By means of a multidisciplinary approach, prof. John Vervaele is going to examine how enforcement could be improved when it comes to combating the illicit tobacco trade within the EU, particularly where ‘cheap whites’ from Russia, Belarus and Ukraine are concerned.
Research project into improvement of fight against illicit tobacco trade
Initially, prof. Vervaele submitted his research project on 'The enforcement dimension of the fight against the illicit tobacco trade in Europe’ with consent of the university to a grant programme of a tobacco company. Afterward, the university decided to fund the programme herself, because of the societal relevance of the research project. The project costs are approximately 360.000 euro. It will last for two years.
Three main research questions will be addressed: How do national authorities enforce prohibition of illicit tobacco trade, how can the EU develop new policies improving the enforcement against illicit tobacco trade, and how can the EU influence the conduct of states and private actors outside of EU borders? In order to answer these questions, the project will provide a legal and empirical comparison between EU member states, between the EU and the US approach, and between various EU policy areas.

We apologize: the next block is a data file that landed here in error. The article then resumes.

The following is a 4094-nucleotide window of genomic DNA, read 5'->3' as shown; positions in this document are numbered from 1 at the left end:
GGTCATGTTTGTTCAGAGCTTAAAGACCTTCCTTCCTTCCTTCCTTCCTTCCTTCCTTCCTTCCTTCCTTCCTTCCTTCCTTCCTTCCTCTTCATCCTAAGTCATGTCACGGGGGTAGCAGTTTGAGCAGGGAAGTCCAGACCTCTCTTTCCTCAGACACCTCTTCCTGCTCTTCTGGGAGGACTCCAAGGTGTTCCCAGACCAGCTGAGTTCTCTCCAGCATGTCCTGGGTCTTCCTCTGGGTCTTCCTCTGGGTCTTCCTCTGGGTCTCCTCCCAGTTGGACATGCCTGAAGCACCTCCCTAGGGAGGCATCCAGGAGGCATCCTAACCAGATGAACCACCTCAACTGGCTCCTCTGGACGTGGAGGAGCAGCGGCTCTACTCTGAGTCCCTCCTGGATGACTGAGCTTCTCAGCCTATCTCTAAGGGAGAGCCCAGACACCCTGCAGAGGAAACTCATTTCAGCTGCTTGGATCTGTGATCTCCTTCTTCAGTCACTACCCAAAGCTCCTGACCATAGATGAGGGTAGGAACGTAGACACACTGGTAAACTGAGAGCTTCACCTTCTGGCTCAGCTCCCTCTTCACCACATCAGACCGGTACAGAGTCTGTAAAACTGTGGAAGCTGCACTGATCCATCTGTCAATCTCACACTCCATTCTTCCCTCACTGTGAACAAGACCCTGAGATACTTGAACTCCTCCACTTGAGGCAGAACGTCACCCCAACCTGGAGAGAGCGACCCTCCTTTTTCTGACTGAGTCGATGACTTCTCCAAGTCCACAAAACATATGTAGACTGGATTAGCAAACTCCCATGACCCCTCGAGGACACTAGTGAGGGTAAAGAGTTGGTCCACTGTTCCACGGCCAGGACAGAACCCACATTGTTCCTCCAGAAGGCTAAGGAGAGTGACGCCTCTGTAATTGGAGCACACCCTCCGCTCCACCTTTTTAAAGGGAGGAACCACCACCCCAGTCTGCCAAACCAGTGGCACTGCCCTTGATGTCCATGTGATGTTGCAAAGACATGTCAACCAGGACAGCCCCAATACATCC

According to prof. Vervaele the study is of great social importance. “There is broad agreement, including amongst organizations like the WHO, that control of illicit trade benefits tobacco control and public health and result in broader benefits for governments”, said prof. Vervaele. “The results of the proposed study can help to eliminate and reduce the issue of illicit tobacco trade and thereby improve public health.” Parties of note who will be using the results of the study include policymakers (EU and national), customs services, police, the Public Prosecution Service and the judiciary.”